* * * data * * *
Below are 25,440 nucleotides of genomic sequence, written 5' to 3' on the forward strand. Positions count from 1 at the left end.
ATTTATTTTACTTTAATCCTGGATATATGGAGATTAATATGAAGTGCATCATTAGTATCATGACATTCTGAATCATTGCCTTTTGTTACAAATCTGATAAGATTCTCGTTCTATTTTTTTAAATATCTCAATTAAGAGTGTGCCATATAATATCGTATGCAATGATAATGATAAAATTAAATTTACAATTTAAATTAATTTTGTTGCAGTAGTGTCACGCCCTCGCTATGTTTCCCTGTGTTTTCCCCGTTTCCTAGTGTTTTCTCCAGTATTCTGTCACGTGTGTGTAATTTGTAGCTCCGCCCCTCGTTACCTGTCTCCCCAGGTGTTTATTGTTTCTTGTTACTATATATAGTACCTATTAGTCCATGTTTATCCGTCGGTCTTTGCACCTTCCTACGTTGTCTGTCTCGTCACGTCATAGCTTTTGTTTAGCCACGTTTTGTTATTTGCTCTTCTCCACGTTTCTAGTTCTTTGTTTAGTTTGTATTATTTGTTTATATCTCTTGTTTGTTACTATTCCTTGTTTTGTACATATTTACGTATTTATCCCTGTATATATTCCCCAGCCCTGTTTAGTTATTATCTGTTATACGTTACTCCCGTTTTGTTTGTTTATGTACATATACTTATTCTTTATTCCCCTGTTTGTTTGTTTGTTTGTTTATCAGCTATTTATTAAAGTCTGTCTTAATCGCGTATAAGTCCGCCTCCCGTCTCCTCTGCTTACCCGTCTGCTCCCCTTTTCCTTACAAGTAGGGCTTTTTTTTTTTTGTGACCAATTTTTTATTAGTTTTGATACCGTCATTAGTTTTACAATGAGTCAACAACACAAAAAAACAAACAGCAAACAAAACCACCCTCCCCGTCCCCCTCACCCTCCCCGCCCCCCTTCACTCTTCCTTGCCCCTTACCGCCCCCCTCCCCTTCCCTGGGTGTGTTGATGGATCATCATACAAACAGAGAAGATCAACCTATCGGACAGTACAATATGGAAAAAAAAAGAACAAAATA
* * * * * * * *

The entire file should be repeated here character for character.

Below are 25,440 nucleotides of genomic sequence, written 5' to 3' on the forward strand. Positions count from 1 at the left end.
ATTTATTTTACTTTAATCCTGGATATATGGAGATTAATATGAAGTGCATCATTAGTATCATGACATTCTGAATCATTGCCTTTTGTTACAAATCTGATAAGATTCTCGTTCTATTTTTTTAAATATCTCAATTAAGAGTGTGCCATATAATATCGTATGCAATGATAATGATAAAATTAAATTTACAATTTAAATTAATTTTGTTGCAGTAGTGTCACGCCCTCGCTATGTTTCCCTGTGTTTTCCCCGTTTCCTAGTGTTTTCTCCAGTATTCTGTCACGTGTGTGTAATTTGTAGCTCCGCCCCTCGTTACCTGTCTCCCCAGGTGTTTATTGTTTCTTGTTACTATATATAGTACCTATTAGTCCATGTTTATCCGTCGGTCTTTGCACCTTCCTACGTTGTCTGTCTCGTCACGTCATAGCTTTTGTTTAGCCACGTTTTGTTATTTGCTCTTCTCCACGTTTCTAGTTCTTTGTTTAGTTTGTATTATTTGTTTATATCTCTTGTTTGTTACTATTCCTTGTTTTGTACATATTTACGTATTTATCCCTGTATATATTCCCCAGCCCTGTTTAGTTATTATCTGTTATACGTTACTCCCGTTTTGTTTGTTTATGTACATATACTTATTCTTTATTCCCCTGTTTGTTTGTTTGTTTGTTTATCAGCTATTTATTAAAGTCTGTCTTAATCGCGTATAAGTCCGCCTCCCGTCTCCTCTGCTTACCCGTCTGCTCCCCTTTTCCTTACAAGTAGGGCTTTTTTTTTTTTGTGACCAATTTTTTATTAGTTTTGATACCGTCATTAGTTTTACAATGAGTCAACAACACAAAAAAACAAACAGCAAACAAAACCACCCTCCCCGTCCCCCTCACCCTCCCCGCCCCCCTTCACTCTTCCTTGCCCCTTACCGCCCCCCTCCCCTTCCCTGGGTGTGTTGATGGATCATCATACAAACAGAGAAGATCAACCTATCGGACAGTACAATATGGAAAAAAAAAGAACAAAATA